Thanks Mom!

Fancy Cranberry Sauce with an Italian Twist


Fancy Cranberry Sauce with an Italian Twist photo: jparadisi 2010

I always cook with wine, and sometimes I put it in the food.

a plaque in my Mom’s kitchen

I have made homemade cranberry sauce since I was a teenager. I found this recipe on the internet, but added a significant twist of my own by substituting red wine for water. The consistency is similar to a chutney.


•              1 cup red wine

•              1 cup white sugar

•              1 (12 ounce) package fresh cranberries

•              1 orange, peeled and pureed

•              1 apple – peeled, cored and diced

•              1 pear – peeled, cored and diced

•              1 cup chopped dried mixed fruit (I used a dried berry and raisin mix, but mango, papaya, and pineapple would be fun)

•              1 cup chopped pecans

•              1/2 teaspoon salt

•              1 teaspoon ground cinnamon

•              1/2 teaspoon ground nutmeg


1.             In a medium saucepan, boil water and sugar until the sugar dissolves. Reduce the heat to simmer, and stir in cranberries, pureed orange, apple, pear, dried fruit, pecans, salt, cinnamon, and nutmeg. Cover, and simmer for 30 minutes, stirring occasionally, until the cranberries burst. Remove from heat, and let cool to room temperature.

12 servings

Slow Cooked Steel-Cut Oats


A well-used slow cooker photo: jparadisi

If you have a home full of visiting relatives this week, here’s a quick, easy and healthy breakfast recipe. It also saves time in the mornings when working a stretch of busy day shifts or clinicals. As a nurse, I have found “cook once, eat twice” (or more) a slogan to live by.

6 cups water or milk

1 1/2 cups steel-cut oats

raisins, nuts, brown sugar, or other toppings of choice.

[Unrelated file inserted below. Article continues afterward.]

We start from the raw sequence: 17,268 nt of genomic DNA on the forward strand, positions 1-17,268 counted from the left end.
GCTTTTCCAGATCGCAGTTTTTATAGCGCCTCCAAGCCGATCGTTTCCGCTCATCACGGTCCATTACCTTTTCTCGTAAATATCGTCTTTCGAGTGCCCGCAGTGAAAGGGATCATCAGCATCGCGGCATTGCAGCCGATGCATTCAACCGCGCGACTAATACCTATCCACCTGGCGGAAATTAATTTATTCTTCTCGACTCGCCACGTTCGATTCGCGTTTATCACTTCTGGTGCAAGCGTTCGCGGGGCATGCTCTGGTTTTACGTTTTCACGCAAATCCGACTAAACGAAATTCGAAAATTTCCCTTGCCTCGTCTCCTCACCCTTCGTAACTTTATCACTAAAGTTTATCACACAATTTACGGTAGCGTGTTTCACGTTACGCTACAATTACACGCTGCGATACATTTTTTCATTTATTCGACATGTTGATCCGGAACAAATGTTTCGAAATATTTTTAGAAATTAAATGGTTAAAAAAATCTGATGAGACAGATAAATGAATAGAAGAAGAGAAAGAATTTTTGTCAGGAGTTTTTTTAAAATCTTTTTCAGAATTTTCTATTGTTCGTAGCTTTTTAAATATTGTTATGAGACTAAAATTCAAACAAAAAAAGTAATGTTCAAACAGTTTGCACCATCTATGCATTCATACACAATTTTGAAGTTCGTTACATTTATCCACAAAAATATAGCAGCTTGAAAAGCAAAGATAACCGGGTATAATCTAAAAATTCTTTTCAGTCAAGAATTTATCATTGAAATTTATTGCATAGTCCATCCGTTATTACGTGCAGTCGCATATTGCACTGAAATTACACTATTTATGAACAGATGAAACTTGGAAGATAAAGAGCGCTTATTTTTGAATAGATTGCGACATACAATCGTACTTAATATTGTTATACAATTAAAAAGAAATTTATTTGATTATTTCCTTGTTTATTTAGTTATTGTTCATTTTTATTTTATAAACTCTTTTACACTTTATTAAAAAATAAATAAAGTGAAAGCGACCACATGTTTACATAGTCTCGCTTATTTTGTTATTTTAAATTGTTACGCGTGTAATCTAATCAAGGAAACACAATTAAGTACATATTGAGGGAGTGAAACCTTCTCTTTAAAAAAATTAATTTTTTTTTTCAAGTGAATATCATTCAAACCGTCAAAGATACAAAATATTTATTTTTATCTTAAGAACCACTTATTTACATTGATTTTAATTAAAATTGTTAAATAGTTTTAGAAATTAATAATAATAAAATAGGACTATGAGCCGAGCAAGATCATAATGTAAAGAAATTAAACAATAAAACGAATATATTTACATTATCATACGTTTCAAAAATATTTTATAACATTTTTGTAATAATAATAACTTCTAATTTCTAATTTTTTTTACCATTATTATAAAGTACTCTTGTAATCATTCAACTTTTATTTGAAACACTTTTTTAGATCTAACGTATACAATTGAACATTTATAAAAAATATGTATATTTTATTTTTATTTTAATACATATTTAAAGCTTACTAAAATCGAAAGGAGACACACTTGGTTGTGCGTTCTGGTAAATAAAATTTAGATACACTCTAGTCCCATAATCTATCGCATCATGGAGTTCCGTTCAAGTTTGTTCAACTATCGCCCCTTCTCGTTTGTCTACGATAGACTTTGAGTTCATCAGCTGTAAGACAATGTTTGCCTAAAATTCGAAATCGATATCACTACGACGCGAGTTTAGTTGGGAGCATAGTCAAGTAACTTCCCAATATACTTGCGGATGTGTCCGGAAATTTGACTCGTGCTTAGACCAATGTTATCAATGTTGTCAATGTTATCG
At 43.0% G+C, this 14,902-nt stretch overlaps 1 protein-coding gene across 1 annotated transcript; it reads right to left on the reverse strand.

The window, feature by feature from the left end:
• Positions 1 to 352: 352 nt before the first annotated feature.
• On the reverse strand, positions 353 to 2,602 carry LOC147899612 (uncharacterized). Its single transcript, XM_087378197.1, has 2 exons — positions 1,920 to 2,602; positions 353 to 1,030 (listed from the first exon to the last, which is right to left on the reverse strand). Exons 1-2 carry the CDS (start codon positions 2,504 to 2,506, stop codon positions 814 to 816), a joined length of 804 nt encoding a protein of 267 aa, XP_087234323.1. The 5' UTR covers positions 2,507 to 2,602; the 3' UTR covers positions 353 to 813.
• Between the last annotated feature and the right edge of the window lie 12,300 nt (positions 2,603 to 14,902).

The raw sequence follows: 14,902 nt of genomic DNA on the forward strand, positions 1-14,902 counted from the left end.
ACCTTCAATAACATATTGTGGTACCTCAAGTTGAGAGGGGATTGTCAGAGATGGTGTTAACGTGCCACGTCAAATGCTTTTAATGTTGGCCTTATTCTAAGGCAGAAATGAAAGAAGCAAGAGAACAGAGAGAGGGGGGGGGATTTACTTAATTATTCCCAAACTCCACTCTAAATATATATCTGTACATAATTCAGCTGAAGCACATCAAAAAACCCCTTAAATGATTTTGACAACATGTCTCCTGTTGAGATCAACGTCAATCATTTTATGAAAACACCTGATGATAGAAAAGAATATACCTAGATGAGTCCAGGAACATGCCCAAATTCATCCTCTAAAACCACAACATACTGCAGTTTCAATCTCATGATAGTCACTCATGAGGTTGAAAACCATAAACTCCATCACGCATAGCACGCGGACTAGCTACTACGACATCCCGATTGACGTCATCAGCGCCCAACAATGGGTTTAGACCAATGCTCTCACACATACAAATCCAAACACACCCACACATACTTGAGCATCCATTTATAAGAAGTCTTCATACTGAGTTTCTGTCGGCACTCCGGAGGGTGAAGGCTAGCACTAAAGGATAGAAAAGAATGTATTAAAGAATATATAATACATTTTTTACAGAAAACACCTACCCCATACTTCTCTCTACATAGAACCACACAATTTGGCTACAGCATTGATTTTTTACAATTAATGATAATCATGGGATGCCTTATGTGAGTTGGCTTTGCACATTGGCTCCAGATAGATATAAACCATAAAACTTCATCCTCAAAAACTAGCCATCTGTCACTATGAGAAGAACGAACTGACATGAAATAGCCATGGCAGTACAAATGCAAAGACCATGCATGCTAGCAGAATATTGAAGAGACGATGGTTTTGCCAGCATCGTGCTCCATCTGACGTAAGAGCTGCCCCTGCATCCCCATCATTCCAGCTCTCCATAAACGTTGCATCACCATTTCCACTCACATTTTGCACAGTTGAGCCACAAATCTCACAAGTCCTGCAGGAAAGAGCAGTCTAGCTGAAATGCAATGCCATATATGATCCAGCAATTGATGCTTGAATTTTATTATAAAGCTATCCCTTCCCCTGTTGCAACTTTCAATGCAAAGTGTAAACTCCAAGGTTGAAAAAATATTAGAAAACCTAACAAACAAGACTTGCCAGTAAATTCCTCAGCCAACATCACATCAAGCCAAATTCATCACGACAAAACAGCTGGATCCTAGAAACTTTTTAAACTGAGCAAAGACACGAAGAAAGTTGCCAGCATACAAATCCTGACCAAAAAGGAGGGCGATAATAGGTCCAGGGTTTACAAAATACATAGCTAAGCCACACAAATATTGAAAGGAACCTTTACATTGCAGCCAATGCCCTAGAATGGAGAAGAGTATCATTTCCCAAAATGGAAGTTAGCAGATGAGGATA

Before going to bed, combine the water or milk and steel cut oats in a slow cooker. Cover and set on low overnight. Serve first thing in the morning with the brown sugar, raisins, nuts, and milk or cream. Refrigerate leftovers, and reheat in microwave prn (medical jargon for “as needed”).

JParadisi RN Recipe Included in Oncology Nursing Society Cookbook

The oncology Nursing Society Cookbook, copyright 2010

The Oncology Nursing Society has published a cookbook. My copy arrived this morning. Its loose-leaf binding, and wipe-clean cover is quite nice. Oncology nurses from all over the United States contributed recipes, and I’m already wondering which ones I’ll try first. Some are even gluten-free. I contributed a recipe, found on page 17.

You can order a copy for $12.99  plus $5 shipping and handling per book ($17.99 total, per book) by sending a check or money order to:

Oncology Nursing Society

125 Enterprise Dr.

Pittsburgh, PA 15275

(412) 859-6100



Mid-Century Recipe: Shrimp Creole Redux

Shrimp Creole photo: JParadisi

     As a  child, shrimp creole was my favorite meal, and my mother would make it for dinner after she got home from work on my birthday. When I was old enough to read the recipe, she taught me how to make it, standing at the stove next to her. The other day I found the recipe, scrawled in my childish cursive on an old recipe card. Things have changed in cooking since the 1960’s and ’70’s, but  I still enjoy my childhood favorite.  Here is the original recipe. Below it, I’ve included an adaptation (pictured), which  I made for dinner last week.  

Shrimp Creole (Mom’s mid-century version)

1/4 cup oil or shortening  

1/4 cup flour  

4 cloves minced garlic  

1/2 cup chopped green bell pepper  

2 8-oz cans tomato sauce  

1 1/2 tsp salt  

1/2 tsp black pepper  

1 1/2 lbs raw shelled and deveined shrimp (fresh or frozen)  

3 cups hot cooked rice  

     Heat oil or shortening at medium heat in a large skillet; add flour, stirring constantly until smooth and golden brown. Add garlic, celery, and green pepper; cook until tender. Add tomato sauce and seasoning. Cover and reduce heat. Simmer 20 minutes, stirring often. Add shrimp and simmer 15 to 25 minutes more. Serve in rice ring, or over mound. Makes six servings.  

 Shrimp Creole (my adaptation, pictured above)

2 Tbsp olive oil  

1/2 cup diced celery  

4 cloves garlic, minced  

1/2 cup chopped green pepper (bell pepper is traditional, but I used diced, canned jalapeno instead)  

2 6 -oz cans tomato paste  

2 cups water (adjust to desired consistency of the sauce)  

salt to taste  

fresh black pepper to taste  

1 to 1 1/2 lbs raw shelled and deveined shrimp (fresh or frozen)  

3 cups hot cooked rice  

     Heat oil in large skillet. Saute garlic, celery, and green pepper until tender. Add both cans of tomato paste. Stir til smooth and add water until sauce is the desired consistency (it will thicken some as it cooks. 2 cups were fine when I made it). Add salt and pepper to taste. Cover and reduce heat to simmer for 20 minutes, stirring often. Turn heat to medium high, add raw shrimp, stir and cook until shrimp are pink and curled. Serve over rice. Makes about six servings.